If you are a J-1 visa holder admitted to an academic program, you are permitted to change your status to F-1 if you intend to pursue studies as a full-time, academic student.
In order to do make this switch, one of the most important issues will be whether you can provide proof of liquid assets sufficient to pay for one full year of your tuition, living expenses, insurance, and expenses for your dependents (if you have a spouse, children, or other people whom you support).
Your academic institution will be able to provide you with estimates for these amounts.
(See Financial Requirements for a Student Visa for more detail on this important eligibility issue.)
As an applicant for an F-1 visa, you will also have to provide proof that you intend to return home at the completion of the academic program. This requirement is common to all nonimmigrant (temporary) visas, though it can be challenging for students who might not have a job or home awaiting them in their country of origin.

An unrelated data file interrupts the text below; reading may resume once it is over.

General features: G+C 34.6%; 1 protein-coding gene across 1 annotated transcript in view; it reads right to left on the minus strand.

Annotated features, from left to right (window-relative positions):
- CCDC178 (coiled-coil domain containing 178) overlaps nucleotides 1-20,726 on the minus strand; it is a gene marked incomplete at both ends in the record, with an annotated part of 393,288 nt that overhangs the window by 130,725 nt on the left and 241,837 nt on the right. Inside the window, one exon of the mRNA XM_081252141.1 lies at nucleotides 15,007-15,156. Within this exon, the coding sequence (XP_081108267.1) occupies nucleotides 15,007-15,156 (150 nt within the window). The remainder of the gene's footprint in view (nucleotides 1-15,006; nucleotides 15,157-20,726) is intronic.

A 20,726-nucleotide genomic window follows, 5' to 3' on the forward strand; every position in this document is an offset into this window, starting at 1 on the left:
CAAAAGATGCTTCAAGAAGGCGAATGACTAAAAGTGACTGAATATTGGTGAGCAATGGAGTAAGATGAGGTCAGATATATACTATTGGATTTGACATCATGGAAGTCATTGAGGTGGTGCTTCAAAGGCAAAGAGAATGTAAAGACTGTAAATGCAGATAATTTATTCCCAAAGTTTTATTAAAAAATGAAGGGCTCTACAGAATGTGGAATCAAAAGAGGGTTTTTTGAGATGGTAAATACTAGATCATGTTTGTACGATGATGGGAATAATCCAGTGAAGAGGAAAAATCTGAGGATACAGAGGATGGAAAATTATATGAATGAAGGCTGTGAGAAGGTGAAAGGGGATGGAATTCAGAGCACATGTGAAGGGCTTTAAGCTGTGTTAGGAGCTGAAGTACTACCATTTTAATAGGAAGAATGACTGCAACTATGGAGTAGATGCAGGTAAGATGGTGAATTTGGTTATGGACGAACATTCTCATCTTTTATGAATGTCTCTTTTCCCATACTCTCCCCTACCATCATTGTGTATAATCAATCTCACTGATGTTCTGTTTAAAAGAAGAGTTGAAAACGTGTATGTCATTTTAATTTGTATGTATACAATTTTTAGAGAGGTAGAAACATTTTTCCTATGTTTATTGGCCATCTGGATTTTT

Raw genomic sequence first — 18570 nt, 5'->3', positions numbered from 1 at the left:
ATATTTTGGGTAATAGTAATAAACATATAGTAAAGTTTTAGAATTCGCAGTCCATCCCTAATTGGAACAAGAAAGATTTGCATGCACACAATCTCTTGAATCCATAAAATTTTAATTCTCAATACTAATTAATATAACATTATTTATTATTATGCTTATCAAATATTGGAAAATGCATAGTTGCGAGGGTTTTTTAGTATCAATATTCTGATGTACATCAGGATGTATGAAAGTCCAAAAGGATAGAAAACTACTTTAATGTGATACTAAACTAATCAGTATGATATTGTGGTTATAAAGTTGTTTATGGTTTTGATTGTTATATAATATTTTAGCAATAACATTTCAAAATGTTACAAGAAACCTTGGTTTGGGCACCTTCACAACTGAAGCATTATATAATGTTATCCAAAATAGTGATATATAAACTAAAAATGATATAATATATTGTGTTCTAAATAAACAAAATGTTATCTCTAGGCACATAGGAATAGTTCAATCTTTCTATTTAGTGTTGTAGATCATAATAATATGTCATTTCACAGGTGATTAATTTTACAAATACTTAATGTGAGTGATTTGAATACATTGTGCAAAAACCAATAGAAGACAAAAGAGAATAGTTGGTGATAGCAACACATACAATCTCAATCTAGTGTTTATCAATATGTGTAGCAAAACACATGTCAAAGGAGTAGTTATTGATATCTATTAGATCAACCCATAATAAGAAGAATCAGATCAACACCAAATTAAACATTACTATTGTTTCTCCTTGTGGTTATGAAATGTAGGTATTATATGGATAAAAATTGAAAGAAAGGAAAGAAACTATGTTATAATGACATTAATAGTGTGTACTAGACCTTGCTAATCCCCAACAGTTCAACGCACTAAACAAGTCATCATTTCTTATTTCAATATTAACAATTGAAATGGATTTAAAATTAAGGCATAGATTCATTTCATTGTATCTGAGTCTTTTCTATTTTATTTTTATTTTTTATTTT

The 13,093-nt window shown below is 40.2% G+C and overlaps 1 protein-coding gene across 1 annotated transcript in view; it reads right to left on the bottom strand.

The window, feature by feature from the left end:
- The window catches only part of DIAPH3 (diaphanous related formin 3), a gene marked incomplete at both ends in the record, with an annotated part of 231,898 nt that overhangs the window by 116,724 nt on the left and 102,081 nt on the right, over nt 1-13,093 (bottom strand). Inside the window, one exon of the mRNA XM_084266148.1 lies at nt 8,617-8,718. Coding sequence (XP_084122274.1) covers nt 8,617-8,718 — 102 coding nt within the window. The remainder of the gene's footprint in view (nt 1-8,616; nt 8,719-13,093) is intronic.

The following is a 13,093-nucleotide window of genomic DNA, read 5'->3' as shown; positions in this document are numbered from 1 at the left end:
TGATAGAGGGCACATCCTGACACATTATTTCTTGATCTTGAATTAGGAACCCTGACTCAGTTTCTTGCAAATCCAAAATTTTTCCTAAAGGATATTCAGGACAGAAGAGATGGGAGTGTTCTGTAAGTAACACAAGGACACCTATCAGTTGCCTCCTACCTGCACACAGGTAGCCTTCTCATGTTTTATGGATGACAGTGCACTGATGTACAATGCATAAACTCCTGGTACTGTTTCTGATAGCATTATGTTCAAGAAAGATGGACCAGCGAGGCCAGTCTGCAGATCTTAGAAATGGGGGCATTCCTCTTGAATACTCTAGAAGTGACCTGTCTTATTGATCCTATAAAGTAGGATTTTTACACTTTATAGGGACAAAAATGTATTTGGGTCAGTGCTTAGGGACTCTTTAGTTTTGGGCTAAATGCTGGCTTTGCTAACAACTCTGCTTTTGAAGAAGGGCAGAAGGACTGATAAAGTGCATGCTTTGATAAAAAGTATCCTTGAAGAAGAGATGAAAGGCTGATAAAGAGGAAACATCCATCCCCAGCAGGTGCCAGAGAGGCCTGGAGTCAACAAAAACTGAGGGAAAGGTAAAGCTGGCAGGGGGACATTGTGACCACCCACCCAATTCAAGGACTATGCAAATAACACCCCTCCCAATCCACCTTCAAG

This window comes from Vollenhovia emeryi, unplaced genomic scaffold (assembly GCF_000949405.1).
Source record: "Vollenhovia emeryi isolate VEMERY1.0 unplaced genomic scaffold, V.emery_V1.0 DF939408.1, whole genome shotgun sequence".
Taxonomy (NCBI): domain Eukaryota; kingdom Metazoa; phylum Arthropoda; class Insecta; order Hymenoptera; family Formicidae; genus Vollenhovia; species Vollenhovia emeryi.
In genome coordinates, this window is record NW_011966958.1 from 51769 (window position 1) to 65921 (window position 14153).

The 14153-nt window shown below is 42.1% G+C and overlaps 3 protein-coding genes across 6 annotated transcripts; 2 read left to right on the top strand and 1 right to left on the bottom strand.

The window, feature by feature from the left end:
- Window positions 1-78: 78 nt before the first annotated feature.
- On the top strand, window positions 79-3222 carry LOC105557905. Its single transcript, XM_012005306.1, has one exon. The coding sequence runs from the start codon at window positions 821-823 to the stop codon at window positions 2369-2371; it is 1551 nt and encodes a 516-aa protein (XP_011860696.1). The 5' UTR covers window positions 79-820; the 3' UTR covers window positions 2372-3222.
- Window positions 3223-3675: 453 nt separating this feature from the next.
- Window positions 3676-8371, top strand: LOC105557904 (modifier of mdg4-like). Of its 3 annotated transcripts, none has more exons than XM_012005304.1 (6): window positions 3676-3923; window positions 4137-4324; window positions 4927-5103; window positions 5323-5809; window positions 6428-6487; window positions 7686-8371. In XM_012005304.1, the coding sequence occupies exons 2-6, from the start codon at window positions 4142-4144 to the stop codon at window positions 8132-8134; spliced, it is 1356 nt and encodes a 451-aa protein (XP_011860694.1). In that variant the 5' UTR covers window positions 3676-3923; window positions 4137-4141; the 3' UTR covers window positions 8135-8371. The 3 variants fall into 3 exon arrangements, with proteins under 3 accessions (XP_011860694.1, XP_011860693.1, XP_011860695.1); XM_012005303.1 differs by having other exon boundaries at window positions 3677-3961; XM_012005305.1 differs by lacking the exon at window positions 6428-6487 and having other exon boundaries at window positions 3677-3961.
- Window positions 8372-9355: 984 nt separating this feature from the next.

J-1 visa holders subject to something called the two-year home country physical presence requirement are eligible to change their status to F-1. But it won't make the requirement go away altogether.
The two-year requirement will still have to be fulfilled later, assuming the change of status is successful and the person later wants a different type of U.S. visa or status.
If you are subject to this requirement, see How to "Waive" The J-1 Two-Year Home Residency Requirement for information on how to have it lifted in your case.
Once the academic institution that accepts you as an academic student issues you an I-20 form (the “Certificate of Eligibility for Nonimmigrant Student Status”), you can apply for F-1 status either by traveling home and applying for the F-1 visa at your local U.S. consulate, or by submitting an I-539 Application to Extend/Change Nonimmigrant Status to U.S. Citizenship and Immigration Services (USCIS).
Each procedure has its advantages and drawbacks. Consult an experienced immigration attorney if you have questions or concerns.
For a more thorough discussion of the change of status (COS) process, see Applying for an Extension of a U.S. Visa or Change of Status.